Why a figure-ground reversal?

Our call for a figure-ground reversal is both a nod to the roots of cognitive science and a rhetorical choice. We think of the interactive stance as a perspective — a way of seeing that deserves to be a key part of the conceptual toolkit of cognitive scientists.

The kind of perceptual grouping we do informs how we see things. This applies to scientific practice just as to everyday perception. Does this figure show the classic cognitive science hexagon, or an assortment of fields opening onto interaction? A figure-ground reversal can turn a bounded territory into a white canvas where everything is possible — and once you’ve seen it like that, it is hard to unsee. We want to make interaction ‘hard to unsee’ for cognitive science.

Multiple vantage points

Although we present a radical stance, we also believe in the utility of seeing things from multiple vantage points.* An interesting feature of figure-ground reversals is that the Gestalt switch they afford is reversible: we can entertain multiple perspectives. Some alternative rhetorical framings, like ‘paradigm shift’ or ‘interactive turn’, invite more dichotomous or one-sided readings, which is not always productive.

As we write, “Seen from Earth, the movements of celestial bodies display near-intractable complexity. When taking not a single vantage point but multiple (here, Sun and Earth), suddenly the picture changes, and new forms of order become visible (Sousanis, 2015). Key concerns of cognitive science may be illuminated by a change of perspective that locates cognition not in isolated but in interacting minds.”

Figure: Dingemanse et al. (2023). Sources: Left: Encyclopaedia Brittanica (1771), after a similar engraving by Cassini (via); Right: Copernicus (1543) De revolutionibus orbium cœlestium.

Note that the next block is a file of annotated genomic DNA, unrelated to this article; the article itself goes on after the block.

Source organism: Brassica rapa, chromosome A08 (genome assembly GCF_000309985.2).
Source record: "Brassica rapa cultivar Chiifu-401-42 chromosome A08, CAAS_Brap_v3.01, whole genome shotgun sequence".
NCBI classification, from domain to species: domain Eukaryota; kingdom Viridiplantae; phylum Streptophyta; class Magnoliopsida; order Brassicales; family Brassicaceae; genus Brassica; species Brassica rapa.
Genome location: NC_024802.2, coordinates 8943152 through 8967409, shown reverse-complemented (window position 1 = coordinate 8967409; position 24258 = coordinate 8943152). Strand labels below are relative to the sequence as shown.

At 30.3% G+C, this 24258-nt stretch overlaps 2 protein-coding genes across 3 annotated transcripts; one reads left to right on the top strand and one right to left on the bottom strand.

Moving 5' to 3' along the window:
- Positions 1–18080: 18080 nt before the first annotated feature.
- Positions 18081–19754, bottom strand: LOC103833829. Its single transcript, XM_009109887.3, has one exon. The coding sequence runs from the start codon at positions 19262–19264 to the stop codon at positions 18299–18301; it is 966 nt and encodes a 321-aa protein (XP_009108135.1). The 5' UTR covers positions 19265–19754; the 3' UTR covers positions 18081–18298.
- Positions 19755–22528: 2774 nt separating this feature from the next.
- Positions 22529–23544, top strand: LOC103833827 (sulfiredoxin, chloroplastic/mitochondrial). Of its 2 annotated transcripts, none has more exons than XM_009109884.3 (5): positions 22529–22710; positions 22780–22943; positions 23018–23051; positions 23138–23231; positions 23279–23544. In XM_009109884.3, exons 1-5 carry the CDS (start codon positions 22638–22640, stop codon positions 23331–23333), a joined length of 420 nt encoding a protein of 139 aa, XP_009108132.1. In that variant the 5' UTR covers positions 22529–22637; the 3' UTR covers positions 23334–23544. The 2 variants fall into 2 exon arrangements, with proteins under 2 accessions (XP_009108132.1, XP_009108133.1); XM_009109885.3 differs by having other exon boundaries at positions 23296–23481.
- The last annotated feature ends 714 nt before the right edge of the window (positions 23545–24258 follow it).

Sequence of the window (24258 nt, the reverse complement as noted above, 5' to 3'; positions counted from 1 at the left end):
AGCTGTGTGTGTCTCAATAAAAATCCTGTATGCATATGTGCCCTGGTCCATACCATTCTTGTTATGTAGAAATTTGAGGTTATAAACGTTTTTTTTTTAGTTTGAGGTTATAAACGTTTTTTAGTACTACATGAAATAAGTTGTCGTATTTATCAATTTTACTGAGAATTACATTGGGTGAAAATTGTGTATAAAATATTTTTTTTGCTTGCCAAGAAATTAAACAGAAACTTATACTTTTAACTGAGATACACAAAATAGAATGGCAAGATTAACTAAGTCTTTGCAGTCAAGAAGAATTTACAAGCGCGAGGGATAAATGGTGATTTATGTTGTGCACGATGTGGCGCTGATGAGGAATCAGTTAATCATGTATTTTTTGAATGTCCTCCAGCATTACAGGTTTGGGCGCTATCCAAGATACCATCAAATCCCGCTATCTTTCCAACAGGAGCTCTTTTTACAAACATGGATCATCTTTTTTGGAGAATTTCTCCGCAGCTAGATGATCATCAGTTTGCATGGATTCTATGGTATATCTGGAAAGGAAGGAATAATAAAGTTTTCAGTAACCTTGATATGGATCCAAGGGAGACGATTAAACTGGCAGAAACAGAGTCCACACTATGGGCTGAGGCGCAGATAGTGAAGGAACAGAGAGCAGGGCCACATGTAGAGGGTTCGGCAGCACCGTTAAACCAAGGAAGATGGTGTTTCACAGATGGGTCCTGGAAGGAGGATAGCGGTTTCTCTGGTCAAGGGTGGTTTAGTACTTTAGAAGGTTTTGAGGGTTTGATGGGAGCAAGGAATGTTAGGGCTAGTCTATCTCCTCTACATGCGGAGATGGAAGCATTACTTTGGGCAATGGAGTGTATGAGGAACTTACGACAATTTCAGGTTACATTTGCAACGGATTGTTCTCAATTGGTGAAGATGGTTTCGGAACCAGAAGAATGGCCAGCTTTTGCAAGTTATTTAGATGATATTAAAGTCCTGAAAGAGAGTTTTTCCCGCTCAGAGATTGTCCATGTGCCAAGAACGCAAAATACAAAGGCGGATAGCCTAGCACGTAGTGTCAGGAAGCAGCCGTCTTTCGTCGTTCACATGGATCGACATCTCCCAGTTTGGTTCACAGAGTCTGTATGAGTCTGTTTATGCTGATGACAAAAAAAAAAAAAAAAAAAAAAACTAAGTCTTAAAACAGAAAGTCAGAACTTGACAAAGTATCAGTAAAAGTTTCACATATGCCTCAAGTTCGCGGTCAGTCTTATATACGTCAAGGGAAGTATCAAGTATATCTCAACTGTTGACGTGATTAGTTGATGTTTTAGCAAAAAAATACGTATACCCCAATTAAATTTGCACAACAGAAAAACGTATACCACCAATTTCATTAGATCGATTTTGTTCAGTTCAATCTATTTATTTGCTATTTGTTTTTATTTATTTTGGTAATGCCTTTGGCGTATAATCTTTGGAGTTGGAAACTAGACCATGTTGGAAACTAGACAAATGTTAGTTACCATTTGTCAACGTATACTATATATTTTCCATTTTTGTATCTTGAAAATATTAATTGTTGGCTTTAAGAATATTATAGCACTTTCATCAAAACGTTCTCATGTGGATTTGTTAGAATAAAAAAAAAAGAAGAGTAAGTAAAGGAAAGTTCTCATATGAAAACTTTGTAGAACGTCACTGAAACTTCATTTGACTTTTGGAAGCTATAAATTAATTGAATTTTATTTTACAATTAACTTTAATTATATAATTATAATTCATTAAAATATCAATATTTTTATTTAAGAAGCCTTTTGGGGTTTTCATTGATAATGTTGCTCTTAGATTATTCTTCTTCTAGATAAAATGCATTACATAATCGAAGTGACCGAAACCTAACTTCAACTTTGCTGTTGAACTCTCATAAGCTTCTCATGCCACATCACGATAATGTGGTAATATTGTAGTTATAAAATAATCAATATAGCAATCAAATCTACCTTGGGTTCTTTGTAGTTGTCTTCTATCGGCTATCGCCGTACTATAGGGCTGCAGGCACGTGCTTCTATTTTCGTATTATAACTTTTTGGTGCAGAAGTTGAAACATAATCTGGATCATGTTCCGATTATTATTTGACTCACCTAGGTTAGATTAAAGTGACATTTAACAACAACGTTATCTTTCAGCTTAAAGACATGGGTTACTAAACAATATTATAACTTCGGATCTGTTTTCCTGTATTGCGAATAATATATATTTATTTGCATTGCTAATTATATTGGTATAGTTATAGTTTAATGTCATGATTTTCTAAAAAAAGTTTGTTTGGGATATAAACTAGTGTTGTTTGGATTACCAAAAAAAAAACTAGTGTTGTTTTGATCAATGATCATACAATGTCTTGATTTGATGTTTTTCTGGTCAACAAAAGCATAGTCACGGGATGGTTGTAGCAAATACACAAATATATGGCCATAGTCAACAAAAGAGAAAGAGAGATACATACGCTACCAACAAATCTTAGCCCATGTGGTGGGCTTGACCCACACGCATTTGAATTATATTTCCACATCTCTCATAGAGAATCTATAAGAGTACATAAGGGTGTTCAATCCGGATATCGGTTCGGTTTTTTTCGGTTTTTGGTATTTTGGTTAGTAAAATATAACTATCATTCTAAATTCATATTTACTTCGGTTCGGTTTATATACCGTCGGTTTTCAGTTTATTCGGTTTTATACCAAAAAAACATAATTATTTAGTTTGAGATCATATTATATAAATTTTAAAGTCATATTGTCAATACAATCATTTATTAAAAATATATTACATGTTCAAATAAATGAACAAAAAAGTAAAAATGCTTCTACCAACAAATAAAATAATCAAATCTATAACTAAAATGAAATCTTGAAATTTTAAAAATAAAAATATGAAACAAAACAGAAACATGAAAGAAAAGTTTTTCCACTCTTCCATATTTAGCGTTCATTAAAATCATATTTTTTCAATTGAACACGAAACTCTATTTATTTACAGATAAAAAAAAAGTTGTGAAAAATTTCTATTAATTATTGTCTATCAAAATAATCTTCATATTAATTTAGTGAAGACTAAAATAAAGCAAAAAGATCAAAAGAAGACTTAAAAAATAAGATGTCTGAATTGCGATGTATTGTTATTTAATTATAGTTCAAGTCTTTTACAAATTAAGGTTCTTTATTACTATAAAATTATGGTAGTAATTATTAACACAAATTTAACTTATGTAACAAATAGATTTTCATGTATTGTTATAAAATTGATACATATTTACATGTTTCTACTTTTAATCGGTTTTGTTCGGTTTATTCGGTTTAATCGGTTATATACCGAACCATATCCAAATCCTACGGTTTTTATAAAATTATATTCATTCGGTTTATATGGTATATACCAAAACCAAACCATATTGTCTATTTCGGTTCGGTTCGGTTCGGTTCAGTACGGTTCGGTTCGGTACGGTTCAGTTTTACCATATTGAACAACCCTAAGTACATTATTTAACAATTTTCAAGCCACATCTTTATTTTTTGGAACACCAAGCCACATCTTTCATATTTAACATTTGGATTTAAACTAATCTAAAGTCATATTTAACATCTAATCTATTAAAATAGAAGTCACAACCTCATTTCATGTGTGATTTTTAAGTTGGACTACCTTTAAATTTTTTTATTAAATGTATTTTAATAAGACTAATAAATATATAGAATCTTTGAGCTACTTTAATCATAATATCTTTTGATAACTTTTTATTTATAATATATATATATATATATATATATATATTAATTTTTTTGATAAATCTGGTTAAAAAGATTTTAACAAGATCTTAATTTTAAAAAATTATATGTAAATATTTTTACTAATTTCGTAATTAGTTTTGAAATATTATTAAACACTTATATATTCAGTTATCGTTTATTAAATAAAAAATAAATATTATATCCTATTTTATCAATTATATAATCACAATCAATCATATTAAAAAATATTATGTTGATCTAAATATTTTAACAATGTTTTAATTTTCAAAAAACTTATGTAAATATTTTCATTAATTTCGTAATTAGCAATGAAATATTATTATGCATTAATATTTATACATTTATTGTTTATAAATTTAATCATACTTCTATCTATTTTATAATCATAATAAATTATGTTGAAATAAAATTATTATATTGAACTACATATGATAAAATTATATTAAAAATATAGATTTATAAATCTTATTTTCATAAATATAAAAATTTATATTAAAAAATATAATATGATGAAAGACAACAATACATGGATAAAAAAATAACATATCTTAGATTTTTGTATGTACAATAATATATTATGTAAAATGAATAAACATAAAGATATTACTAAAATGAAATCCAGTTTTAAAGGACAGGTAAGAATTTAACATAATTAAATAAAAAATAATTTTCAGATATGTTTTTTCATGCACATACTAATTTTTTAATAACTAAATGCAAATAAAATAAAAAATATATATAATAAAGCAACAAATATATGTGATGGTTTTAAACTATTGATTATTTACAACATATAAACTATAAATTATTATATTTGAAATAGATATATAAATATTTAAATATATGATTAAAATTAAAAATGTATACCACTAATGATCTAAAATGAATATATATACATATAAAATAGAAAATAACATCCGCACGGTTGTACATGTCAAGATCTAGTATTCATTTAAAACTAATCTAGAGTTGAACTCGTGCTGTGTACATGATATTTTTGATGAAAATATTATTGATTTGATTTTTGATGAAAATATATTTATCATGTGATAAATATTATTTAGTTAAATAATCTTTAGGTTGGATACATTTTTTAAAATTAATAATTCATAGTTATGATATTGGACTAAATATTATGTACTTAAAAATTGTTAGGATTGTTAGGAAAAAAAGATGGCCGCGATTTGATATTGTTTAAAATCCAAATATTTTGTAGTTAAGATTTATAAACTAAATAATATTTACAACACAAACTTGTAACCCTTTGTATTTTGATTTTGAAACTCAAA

* The utility of perspectival changes often goes both ways. One reviewer of our piece recommended that we add, to the caption of the figure above, something to the effect that the geocentric perspective led to ‘misleading theories’ about epicycles. We resisted this recommendation. It is true that Ptolemy’s epicycles may be needlessly complicated in this context. But epicycles have amazingly powerful mathematical properties (Hanson 1960); indeed in their subsequent development by Ibn al Shatir (Roberts 1957) we can even see an early version of the Fourier transform. So the detour was probably worth it. There is no room in a 1250 word letter to go into any of this — but suffice it to say that our firm belief in the importance of the interactive stance does not stand in the way of appreciating complementary perspectives and serendipitous findings.

  • Hanson, N. R. (1960). The Mathematical Power of Epicyclical Astronomy. Isis, 51(2), 150–158. doi: 10.1086/348869
  • Roberts, V. (1957). The Solar and Lunar Theory of Ibn ash-Shāṭir: A Pre-Copernican Copernican Model. Isis, 48(4), 428–432.
  • Sousanis, N. (2015). Unflattening. Cambridge, Massachusetts: Harvard University Press.

Read on: fellow travellers.